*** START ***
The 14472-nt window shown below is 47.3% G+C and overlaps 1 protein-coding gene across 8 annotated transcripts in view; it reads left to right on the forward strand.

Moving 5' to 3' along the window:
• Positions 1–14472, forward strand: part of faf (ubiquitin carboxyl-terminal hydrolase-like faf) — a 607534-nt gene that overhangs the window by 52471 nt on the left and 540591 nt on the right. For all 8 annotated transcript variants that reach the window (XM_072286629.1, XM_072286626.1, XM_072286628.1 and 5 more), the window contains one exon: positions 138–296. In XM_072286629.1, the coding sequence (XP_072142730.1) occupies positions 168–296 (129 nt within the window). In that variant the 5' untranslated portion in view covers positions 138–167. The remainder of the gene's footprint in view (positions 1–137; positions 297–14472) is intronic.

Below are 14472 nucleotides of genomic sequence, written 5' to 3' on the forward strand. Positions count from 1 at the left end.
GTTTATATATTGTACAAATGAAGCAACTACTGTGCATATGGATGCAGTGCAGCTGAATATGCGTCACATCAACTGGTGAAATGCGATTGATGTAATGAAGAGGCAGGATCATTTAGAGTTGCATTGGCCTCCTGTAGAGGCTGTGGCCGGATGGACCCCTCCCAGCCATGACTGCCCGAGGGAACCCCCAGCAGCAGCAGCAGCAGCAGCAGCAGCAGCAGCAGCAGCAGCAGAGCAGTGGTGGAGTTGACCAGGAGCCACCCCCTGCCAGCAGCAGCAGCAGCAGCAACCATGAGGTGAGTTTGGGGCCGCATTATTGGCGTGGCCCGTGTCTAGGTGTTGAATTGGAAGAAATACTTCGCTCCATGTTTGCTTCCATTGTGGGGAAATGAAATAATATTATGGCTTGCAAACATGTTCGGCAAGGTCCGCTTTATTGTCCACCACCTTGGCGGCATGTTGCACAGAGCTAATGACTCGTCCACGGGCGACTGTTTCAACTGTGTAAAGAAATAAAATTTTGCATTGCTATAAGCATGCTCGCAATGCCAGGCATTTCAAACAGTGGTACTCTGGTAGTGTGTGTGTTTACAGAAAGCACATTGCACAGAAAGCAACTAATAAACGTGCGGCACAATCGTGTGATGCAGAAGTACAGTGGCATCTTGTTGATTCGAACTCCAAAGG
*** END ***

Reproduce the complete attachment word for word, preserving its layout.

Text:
The 14472-nt window shown below is 47.3% G+C and overlaps 1 protein-coding gene across 8 annotated transcripts in view; it reads left to right on the forward strand.

Moving 5' to 3' along the window:
• Positions 1–14472, forward strand: part of faf (ubiquitin carboxyl-terminal hydrolase-like faf) — a 607534-nt gene that overhangs the window by 52471 nt on the left and 540591 nt on the right. For all 8 annotated transcript variants that reach the window (XM_072286629.1, XM_072286626.1, XM_072286628.1 and 5 more), the window contains one exon: positions 138–296. In XM_072286629.1, the coding sequence (XP_072142730.1) occupies positions 168–296 (129 nt within the window). In that variant the 5' untranslated portion in view covers positions 138–167. The remainder of the gene's footprint in view (positions 1–137; positions 297–14472) is intronic.

Below are 14472 nucleotides of genomic sequence, written 5' to 3' on the forward strand. Positions count from 1 at the left end.
GTTTATATATTGTACAAATGAAGCAACTACTGTGCATATGGATGCAGTGCAGCTGAATATGCGTCACATCAACTGGTGAAATGCGATTGATGTAATGAAGAGGCAGGATCATTTAGAGTTGCATTGGCCTCCTGTAGAGGCTGTGGCCGGATGGACCCCTCCCAGCCATGACTGCCCGAGGGAACCCCCAGCAGCAGCAGCAGCAGCAGCAGCAGCAGCAGCAGCAGCAGCAGAGCAGTGGTGGAGTTGACCAGGAGCCACCCCCTGCCAGCAGCAGCAGCAGCAGCAACCATGAGGTGAGTTTGGGGCCGCATTATTGGCGTGGCCCGTGTCTAGGTGTTGAATTGGAAGAAATACTTCGCTCCATGTTTGCTTCCATTGTGGGGAAATGAAATAATATTATGGCTTGCAAACATGTTCGGCAAGGTCCGCTTTATTGTCCACCACCTTGGCGGCATGTTGCACAGAGCTAATGACTCGTCCACGGGCGACTGTTTCAACTGTGTAAAGAAATAAAATTTTGCATTGCTATAAGCATGCTCGCAATGCCAGGCATTTCAAACAGTGGTACTCTGGTAGTGTGTGTGTTTACAGAAAGCACATTGCACAGAAAGCAACTAATAAACGTGCGGCACAATCGTGTGATGCAGAAGTACAGTGGCATCTTGTTGATTCGAACTCCAAAGG